June 10, 2015 Message from James H. Billington

It is with a heart filled with gratitude that I speak to you today. After 28 years of service at this amazing institution, I am announcing my retirement, which will take effect January 1, 2016. Leading this great one-of-a-kind institution alongside all of you for nearly three decades has been the great honor and joy of my 42 years of public service in Washington, D.C.

The Library of Congress, like no other institution, exemplifies and advances America’s ongoing experiment in building a knowledge-based democracy. Our unique mission of service, established and sustained by the Congress of the United States, continues to inspire me, and the millions of Americans who use our extraordinary resources and services every year.

The Library will complete in September a new strategic plan for the next five years and will bring on a new permanent Chief Information Officer to join our team. Over the years I have been asked if I have been thinking about retirement; and the answer has always been “not really,” because this has always been not just my job but my life. And my thoughts have always been focused on its future. I have never had more faith in the leadership and staff of the Library of Congress. The Library’s new top management team is as deeply experienced and creatively collegial as any I have ever known. I am confident that they will continue to innovate, adapt and improve on the work we have all undertaken during my time as Librarian of Congress.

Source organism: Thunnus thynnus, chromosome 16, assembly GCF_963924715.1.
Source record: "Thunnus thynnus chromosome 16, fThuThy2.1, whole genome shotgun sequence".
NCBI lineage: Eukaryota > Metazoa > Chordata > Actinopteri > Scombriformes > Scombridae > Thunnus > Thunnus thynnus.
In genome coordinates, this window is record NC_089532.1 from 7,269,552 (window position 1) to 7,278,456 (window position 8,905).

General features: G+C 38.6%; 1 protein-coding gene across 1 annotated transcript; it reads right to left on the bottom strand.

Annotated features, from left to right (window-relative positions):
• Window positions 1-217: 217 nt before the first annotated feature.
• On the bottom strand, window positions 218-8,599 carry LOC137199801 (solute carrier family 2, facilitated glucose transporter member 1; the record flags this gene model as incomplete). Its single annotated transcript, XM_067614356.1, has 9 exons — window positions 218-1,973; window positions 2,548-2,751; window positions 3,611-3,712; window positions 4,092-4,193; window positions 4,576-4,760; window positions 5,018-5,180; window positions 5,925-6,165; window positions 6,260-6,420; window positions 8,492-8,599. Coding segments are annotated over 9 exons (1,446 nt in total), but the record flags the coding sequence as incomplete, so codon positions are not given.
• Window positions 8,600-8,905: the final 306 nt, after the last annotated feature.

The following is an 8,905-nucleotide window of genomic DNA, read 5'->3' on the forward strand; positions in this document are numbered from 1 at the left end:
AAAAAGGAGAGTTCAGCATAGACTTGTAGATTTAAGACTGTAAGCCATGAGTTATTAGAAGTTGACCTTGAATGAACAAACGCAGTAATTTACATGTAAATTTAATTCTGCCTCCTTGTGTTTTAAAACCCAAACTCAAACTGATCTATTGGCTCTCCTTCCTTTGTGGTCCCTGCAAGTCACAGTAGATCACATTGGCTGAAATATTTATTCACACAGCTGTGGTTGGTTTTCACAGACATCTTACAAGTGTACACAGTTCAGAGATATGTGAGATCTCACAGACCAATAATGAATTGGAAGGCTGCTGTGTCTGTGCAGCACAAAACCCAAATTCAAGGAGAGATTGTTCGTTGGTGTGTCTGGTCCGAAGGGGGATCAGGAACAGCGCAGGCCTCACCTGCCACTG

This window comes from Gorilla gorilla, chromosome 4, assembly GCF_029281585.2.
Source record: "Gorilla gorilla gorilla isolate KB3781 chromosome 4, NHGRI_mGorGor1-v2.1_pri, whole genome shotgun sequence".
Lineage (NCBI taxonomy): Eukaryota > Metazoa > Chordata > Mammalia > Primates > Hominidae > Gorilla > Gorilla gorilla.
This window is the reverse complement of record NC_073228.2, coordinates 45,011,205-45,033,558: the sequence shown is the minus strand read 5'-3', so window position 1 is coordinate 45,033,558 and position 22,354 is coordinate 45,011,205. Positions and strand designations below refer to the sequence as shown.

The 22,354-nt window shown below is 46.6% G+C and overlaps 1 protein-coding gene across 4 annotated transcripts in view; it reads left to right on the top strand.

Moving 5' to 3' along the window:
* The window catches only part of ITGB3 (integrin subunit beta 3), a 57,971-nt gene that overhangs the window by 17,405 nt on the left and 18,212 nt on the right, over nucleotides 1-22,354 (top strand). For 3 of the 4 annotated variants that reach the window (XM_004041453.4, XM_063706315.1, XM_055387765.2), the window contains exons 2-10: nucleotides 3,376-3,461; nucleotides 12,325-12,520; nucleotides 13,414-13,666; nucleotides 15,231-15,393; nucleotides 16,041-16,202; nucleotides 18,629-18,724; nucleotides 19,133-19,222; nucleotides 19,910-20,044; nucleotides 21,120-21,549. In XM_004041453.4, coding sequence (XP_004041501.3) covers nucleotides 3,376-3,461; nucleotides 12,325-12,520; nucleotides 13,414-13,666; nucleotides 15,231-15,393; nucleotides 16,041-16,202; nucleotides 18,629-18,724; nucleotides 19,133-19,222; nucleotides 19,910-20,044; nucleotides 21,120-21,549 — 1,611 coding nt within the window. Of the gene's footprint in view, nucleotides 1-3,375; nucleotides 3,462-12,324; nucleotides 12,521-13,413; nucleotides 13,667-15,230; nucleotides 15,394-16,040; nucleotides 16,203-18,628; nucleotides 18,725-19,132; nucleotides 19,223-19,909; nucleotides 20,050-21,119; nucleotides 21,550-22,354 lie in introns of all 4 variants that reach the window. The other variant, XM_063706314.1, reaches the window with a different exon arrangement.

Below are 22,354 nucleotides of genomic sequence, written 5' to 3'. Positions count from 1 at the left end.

When I joined the Library in 1987, I tried to visit with each and every staff member that worked here and in my last six months as Librarian of Congress, I hope to do the same. I want to tell each of you how much I have valued and trusted your work, your judgment, your honesty and your dedication to the future of this great library.

You, the staff of the Library of Congress, are one-of-a-kind like this institution itself. We have much to look forward to in the coming months:

  • Celebrating the 15th annual National Book Festival on September 5th at the Washington Convention Center.
  • Conferring the next Nobel-level Kluge Prize for Lifetime Achievement in the study of Humanity.
  • Honoring another music legend with the Library of Congress Gershwin Prize for Popular Song.
  • And making a special effort by all of us to capture the oral histories of America’s wartime servicemen and women as the Veteran’s History Project celebrates its 15th anniversary.

As always, we will continue to provide quality and unparalleled service to Congress and to the American people.

So let me especially thank two groups:

The Congress for their continued bipartisan support of America’s national library, and all of the Library of Congress staff, for making my years as Librarian and those of my wife Marjorie, the most fulfilling and unforgettable years of our lives.

In closing, I remember an older Native American librarian I met following a talk I gave, early in my tenure, to the Library Association of the Great Plains. He wanted to correct the definition I had given of librarians as gatekeepers to knowledge. He quietly said to me: "Long before we began keeping everything important in libraries we kept it all in the mind and memory of a trusted elder of our tribe. But we never thought of him as a gatekeeper – we called him our dreamkeeper."

So Godspeed to all of you, keepers on Capitol Hill of the essential American dream that we all share – that if more people can have access to more knowledge and creativity to use in more ways with and for more of our people – then together with faith and hard work, however great the problems we face today, tomorrow in America can still be better than yesterday.


PR 15-106
ISSN 0731-3527